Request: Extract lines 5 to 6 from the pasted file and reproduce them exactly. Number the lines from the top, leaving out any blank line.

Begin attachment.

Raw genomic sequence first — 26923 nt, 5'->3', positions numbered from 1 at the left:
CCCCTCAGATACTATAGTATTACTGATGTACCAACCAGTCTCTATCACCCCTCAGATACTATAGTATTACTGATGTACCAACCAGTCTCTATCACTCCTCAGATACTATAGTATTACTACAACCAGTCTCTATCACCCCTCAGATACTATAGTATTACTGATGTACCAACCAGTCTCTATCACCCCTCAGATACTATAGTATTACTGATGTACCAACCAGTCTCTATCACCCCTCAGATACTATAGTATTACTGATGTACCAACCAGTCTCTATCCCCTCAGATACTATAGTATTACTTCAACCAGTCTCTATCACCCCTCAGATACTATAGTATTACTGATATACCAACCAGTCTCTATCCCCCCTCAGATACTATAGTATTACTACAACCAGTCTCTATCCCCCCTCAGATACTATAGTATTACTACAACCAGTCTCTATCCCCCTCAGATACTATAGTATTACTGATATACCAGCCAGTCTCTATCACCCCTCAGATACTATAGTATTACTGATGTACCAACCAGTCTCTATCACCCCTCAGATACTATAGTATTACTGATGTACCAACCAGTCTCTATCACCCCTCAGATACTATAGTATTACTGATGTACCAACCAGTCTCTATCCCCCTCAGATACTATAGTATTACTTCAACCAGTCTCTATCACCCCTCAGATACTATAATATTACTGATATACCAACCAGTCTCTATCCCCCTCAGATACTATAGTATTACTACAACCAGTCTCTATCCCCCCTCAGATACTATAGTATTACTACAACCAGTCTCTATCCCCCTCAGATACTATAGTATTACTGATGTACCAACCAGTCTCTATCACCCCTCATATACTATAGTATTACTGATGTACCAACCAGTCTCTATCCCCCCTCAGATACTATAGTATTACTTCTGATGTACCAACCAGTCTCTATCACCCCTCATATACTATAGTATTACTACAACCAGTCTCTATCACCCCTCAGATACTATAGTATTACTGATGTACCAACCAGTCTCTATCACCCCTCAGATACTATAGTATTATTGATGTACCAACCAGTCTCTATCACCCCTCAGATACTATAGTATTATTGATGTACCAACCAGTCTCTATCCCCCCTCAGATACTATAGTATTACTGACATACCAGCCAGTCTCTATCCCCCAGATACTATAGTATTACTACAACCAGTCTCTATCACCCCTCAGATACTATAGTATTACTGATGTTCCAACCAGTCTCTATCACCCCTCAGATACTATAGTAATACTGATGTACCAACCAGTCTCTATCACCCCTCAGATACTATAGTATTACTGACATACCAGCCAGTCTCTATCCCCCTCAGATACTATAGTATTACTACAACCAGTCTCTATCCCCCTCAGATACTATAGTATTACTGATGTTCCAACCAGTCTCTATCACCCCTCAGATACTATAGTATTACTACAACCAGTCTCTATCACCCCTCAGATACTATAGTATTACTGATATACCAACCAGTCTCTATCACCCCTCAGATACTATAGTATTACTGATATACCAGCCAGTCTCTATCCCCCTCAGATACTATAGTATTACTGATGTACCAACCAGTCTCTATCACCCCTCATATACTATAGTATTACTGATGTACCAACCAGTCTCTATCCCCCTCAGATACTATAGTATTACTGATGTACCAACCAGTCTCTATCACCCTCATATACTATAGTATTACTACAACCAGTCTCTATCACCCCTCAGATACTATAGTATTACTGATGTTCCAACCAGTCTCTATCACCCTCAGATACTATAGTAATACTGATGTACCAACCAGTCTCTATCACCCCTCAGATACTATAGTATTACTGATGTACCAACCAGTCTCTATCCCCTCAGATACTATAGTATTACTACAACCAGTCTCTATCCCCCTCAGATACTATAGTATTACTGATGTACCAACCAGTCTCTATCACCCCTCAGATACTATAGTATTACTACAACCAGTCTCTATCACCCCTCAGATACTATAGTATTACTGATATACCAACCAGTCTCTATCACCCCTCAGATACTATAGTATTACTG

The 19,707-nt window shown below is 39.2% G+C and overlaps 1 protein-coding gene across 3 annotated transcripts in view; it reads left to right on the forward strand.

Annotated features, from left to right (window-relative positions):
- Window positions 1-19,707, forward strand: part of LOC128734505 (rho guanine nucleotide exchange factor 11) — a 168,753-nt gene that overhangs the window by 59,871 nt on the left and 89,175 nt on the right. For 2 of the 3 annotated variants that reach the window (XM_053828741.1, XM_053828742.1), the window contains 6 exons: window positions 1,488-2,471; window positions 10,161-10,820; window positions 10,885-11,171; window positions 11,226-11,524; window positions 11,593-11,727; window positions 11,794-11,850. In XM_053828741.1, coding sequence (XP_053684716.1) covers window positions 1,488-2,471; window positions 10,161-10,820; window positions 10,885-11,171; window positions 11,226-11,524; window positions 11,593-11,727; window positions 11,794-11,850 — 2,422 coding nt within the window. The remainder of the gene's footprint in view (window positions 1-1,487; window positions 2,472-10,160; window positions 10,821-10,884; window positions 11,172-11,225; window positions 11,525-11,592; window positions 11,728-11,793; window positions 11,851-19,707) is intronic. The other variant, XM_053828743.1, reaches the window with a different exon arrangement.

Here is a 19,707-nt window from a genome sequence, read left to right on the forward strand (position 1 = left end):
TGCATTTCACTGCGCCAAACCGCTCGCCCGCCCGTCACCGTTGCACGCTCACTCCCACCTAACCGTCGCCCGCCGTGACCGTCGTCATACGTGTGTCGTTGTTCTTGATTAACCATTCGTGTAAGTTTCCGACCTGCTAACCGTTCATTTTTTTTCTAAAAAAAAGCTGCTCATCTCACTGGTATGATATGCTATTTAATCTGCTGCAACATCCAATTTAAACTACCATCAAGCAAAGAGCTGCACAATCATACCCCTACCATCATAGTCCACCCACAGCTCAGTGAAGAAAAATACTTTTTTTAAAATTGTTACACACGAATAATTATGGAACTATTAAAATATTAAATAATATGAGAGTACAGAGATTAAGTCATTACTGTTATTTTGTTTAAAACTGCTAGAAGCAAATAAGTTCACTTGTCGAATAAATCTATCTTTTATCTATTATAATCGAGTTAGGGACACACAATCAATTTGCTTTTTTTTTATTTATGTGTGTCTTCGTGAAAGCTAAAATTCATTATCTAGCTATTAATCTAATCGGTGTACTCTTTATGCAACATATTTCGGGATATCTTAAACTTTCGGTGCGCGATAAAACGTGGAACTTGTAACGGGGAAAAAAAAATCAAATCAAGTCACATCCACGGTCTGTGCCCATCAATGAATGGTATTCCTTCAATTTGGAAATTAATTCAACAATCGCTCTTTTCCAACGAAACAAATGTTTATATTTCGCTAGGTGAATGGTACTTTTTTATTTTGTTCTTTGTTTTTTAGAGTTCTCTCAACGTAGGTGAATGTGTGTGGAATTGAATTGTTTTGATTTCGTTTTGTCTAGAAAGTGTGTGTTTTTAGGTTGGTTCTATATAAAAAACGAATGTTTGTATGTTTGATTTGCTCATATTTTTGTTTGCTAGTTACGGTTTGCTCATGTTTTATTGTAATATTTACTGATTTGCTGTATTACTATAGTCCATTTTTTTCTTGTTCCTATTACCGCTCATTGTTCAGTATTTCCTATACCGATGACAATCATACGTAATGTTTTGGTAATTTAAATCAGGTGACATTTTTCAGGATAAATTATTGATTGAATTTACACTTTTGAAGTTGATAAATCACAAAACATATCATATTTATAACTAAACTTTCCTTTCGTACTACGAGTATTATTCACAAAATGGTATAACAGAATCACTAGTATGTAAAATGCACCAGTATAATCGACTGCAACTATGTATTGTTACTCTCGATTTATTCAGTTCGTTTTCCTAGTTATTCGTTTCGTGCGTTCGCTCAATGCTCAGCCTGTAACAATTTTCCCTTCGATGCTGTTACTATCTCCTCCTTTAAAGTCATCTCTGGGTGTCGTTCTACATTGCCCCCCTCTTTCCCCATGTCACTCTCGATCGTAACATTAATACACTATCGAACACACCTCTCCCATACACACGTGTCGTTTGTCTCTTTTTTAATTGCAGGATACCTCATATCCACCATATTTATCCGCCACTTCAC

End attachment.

- Window positions 1-19,707, forward strand: part of LOC128734505 (rho guanine nucleotide exchange factor 11) — a 168,753-nt gene that overhangs the window by 59,871 nt on the left and 89,175 nt on the right. For 2 of the 3 annotated variants that reach the window (XM_053828741.1, XM_053828742.1), the window contains 6 exons: window positions 1,488-2,471; window positions 10,161-10,820; window positions 10,885-11,171; window positions 11,226-11,524; window positions 11,593-11,727; window positions 11,794-11,850. In XM_053828741.1, coding sequence (XP_053684716.1) covers window positions 1,488-2,471; window positions 10,161-10,820; window positions 10,885-11,171; window positions 11,226-11,524; window positions 11,593-11,727; window positions 11,794-11,850 — 2,422 coding nt within the window. The remainder of the gene's footprint in view (window positions 1-1,487; window positions 2,472-10,160; window positions 10,821-10,884; window positions 11,172-11,225; window positions 11,525-11,592; window positions 11,728-11,793; window positions 11,851-19,707) is intronic. The other variant, XM_053828743.1, reaches the window with a different exon arrangement.

Here is a 19,707-nt window from a genome sequence, read left to right on the forward strand (position 1 = left end):